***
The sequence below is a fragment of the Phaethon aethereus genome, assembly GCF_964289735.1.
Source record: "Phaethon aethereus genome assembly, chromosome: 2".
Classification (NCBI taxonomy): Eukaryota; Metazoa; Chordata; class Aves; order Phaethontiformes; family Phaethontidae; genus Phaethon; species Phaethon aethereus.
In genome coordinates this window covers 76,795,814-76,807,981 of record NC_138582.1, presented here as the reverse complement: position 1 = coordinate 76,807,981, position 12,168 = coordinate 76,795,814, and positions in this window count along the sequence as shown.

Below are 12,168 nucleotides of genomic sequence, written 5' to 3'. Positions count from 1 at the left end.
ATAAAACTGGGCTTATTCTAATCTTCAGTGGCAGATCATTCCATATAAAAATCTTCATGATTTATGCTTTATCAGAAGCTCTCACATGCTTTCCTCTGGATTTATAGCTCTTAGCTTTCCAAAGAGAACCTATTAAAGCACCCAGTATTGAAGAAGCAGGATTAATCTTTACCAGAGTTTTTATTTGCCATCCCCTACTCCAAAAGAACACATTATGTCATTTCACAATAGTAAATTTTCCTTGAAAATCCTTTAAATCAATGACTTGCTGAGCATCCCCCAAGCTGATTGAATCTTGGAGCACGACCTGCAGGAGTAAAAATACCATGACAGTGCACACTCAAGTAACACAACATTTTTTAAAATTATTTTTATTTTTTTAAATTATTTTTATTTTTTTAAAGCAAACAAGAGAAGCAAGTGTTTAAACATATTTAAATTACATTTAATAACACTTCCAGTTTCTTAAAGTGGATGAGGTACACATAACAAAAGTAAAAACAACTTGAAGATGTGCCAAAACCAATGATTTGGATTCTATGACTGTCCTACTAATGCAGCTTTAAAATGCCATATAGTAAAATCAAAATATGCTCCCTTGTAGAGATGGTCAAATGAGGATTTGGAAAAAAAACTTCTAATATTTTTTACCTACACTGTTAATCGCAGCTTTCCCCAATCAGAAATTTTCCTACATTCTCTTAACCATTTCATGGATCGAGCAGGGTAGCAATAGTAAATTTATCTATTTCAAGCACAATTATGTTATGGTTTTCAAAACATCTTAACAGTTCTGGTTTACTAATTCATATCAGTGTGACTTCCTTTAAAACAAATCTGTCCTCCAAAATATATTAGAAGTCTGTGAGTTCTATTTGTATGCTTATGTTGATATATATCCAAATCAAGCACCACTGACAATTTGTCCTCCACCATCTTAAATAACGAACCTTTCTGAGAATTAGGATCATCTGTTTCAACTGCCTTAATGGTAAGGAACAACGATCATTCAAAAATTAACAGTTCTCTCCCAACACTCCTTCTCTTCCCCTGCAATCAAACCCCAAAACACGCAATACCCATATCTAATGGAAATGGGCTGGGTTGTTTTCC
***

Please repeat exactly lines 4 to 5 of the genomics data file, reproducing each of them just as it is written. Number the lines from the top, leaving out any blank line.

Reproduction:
In genome coordinates this window covers 76,795,814-76,807,981 of record NC_138582.1, presented here as the reverse complement: position 1 = coordinate 76,807,981, position 12,168 = coordinate 76,795,814, and positions in this window count along the sequence as shown.

Below are 12,168 nucleotides of genomic sequence, written 5' to 3'. Positions count from 1 at the left end.